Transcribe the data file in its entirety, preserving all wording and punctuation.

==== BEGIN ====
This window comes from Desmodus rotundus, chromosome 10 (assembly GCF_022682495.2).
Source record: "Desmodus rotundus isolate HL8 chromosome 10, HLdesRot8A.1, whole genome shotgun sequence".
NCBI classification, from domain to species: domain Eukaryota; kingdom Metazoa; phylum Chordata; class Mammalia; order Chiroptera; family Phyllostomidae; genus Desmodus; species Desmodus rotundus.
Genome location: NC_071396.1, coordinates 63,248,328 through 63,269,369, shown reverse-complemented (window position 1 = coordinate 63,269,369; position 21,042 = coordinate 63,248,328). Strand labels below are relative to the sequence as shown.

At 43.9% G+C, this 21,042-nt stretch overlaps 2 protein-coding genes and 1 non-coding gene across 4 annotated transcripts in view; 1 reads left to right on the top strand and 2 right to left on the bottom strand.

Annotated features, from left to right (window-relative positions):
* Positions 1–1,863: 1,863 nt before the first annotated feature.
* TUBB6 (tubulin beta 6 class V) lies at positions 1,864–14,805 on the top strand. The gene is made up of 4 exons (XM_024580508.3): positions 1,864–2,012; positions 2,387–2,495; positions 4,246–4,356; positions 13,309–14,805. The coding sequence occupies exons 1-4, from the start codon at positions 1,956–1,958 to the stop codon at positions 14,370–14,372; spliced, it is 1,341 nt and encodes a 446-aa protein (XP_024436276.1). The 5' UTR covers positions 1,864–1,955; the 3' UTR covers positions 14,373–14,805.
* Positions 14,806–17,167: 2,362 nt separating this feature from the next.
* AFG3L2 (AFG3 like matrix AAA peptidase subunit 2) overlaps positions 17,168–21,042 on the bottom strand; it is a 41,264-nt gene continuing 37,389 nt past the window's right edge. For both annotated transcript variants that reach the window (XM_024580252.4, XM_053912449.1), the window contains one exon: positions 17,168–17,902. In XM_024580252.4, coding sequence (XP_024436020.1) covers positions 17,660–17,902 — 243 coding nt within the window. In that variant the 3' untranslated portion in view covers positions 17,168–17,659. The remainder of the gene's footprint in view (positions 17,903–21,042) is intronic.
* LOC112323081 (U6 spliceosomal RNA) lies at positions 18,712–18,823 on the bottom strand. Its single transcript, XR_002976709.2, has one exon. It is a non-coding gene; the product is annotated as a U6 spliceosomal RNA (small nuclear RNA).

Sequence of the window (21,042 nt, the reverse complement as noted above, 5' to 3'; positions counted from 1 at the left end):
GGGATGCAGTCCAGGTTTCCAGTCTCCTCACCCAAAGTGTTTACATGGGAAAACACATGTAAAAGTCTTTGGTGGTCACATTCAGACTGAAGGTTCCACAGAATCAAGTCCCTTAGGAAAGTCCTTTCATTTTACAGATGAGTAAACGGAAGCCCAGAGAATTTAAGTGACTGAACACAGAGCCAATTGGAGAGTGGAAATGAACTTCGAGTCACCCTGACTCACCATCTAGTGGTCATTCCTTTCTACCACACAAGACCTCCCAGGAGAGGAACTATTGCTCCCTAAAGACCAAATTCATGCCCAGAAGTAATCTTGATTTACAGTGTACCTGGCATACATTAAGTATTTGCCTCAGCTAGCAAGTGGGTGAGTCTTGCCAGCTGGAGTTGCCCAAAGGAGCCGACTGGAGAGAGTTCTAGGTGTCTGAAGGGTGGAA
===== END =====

This window comes from Desmodus rotundus, chromosome 10 (assembly GCF_022682495.2).
Source record: "Desmodus rotundus isolate HL8 chromosome 10, HLdesRot8A.1, whole genome shotgun sequence".
NCBI classification, from domain to species: domain Eukaryota; kingdom Metazoa; phylum Chordata; class Mammalia; order Chiroptera; family Phyllostomidae; genus Desmodus; species Desmodus rotundus.
Genome location: NC_071396.1, coordinates 63,248,328 through 63,269,369, shown reverse-complemented (window position 1 = coordinate 63,269,369; position 21,042 = coordinate 63,248,328). Strand labels below are relative to the sequence as shown.

At 43.9% G+C, this 21,042-nt stretch overlaps 2 protein-coding genes and 1 non-coding gene across 4 annotated transcripts in view; 1 reads left to right on the top strand and 2 right to left on the bottom strand.

Annotated features, from left to right (window-relative positions):
* Positions 1–1,863: 1,863 nt before the first annotated feature.
* TUBB6 (tubulin beta 6 class V) lies at positions 1,864–14,805 on the top strand. The gene is made up of 4 exons (XM_024580508.3): positions 1,864–2,012; positions 2,387–2,495; positions 4,246–4,356; positions 13,309–14,805. The coding sequence occupies exons 1-4, from the start codon at positions 1,956–1,958 to the stop codon at positions 14,370–14,372; spliced, it is 1,341 nt and encodes a 446-aa protein (XP_024436276.1). The 5' UTR covers positions 1,864–1,955; the 3' UTR covers positions 14,373–14,805.
* Positions 14,806–17,167: 2,362 nt separating this feature from the next.
* AFG3L2 (AFG3 like matrix AAA peptidase subunit 2) overlaps positions 17,168–21,042 on the bottom strand; it is a 41,264-nt gene continuing 37,389 nt past the window's right edge. For both annotated transcript variants that reach the window (XM_024580252.4, XM_053912449.1), the window contains one exon: positions 17,168–17,902. In XM_024580252.4, coding sequence (XP_024436020.1) covers positions 17,660–17,902 — 243 coding nt within the window. In that variant the 3' untranslated portion in view covers positions 17,168–17,659. The remainder of the gene's footprint in view (positions 17,903–21,042) is intronic.
* LOC112323081 (U6 spliceosomal RNA) lies at positions 18,712–18,823 on the bottom strand. Its single transcript, XR_002976709.2, has one exon. It is a non-coding gene; the product is annotated as a U6 spliceosomal RNA (small nuclear RNA).

Sequence of the window (21,042 nt, the reverse complement as noted above, 5' to 3'; positions counted from 1 at the left end):
GGGATGCAGTCCAGGTTTCCAGTCTCCTCACCCAAAGTGTTTACATGGGAAAACACATGTAAAAGTCTTTGGTGGTCACATTCAGACTGAAGGTTCCACAGAATCAAGTCCCTTAGGAAAGTCCTTTCATTTTACAGATGAGTAAACGGAAGCCCAGAGAATTTAAGTGACTGAACACAGAGCCAATTGGAGAGTGGAAATGAACTTCGAGTCACCCTGACTCACCATCTAGTGGTCATTCCTTTCTACCACACAAGACCTCCCAGGAGAGGAACTATTGCTCCCTAAAGACCAAATTCATGCCCAGAAGTAATCTTGATTTACAGTGTACCTGGCATACATTAAGTATTTGCCTCAGCTAGCAAGTGGGTGAGTCTTGCCAGCTGGAGTTGCCCAAAGGAGCCGACTGGAGAGAGTTCTAGGTGTCTGAAGGGTGGAA